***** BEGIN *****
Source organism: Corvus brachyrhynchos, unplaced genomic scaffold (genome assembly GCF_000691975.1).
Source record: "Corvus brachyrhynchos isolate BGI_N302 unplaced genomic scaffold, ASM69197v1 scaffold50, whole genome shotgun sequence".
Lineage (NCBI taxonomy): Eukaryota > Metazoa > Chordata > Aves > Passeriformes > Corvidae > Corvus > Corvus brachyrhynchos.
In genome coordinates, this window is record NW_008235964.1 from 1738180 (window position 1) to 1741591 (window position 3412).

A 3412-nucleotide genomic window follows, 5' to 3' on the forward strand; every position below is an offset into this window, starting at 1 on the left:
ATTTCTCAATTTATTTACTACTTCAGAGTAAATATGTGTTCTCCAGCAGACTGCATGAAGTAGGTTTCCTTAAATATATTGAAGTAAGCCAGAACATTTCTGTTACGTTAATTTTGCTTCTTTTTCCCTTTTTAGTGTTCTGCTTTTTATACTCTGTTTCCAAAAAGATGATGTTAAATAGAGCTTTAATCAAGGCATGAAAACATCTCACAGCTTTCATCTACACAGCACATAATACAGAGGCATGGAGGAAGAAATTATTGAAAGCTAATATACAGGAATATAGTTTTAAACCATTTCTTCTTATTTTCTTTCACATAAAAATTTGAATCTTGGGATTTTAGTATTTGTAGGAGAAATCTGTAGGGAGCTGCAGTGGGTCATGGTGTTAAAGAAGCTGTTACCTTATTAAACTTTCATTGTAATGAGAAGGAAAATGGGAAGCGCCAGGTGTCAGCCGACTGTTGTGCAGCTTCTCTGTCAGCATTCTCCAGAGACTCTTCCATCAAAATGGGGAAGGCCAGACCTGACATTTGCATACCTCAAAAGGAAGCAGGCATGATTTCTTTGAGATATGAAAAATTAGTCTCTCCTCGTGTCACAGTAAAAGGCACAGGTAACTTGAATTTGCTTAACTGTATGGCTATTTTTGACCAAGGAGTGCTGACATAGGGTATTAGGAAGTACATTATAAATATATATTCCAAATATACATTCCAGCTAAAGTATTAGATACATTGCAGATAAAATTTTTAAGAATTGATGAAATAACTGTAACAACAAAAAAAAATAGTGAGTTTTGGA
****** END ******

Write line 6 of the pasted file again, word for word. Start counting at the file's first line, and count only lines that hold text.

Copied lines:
ATTTCTCAATTTATTTACTACTTCAGAGTAAATATGTGTTCTCCAGCAGACTGCATGAAGTAGGTTTCCTTAAATATATTGAAGTAAGCCAGAACATTTCTGTTACGTTAATTTTGCTTCTTTTTCCCTTTTTAGTGTTCTGCTTTTTATACTCTGTTTCCAAAAAGATGATGTTAAATAGAGCTTTAATCAAGGCATGAAAACATCTCACAGCTTTCATCTACACAGCACATAATACAGAGGCATGGAGGAAGAAATTATTGAAAGCTAATATACAGGAATATAGTTTTAAACCATTTCTTCTTATTTTCTTTCACATAAAAATTTGAATCTTGGGATTTTAGTATTTGTAGGAGAAATCTGTAGGGAGCTGCAGTGGGTCATGGTGTTAAAGAAGCTGTTACCTTATTAAACTTTCATTGTAATGAGAAGGAAAATGGGAAGCGCCAGGTGTCAGCCGACTGTTGTGCAGCTTCTCTGTCAGCATTCTCCAGAGACTCTTCCATCAAAATGGGGAAGGCCAGACCTGACATTTGCATACCTCAAAAGGAAGCAGGCATGATTTCTTTGAGATATGAAAAATTAGTCTCTCCTCGTGTCACAGTAAAAGGCACAGGTAACTTGAATTTGCTTAACTGTATGGCTATTTTTGACCAAGGAGTGCTGACATAGGGTATTAGGAAGTACATTATAAATATATATTCCAAATATACATTCCAGCTAAAGTATTAGATACATTGCAGATAAAATTTTTAAGAATTGATGAAATAACTGTAACAACAAAAAAAAATAGTGAGTTTTGGA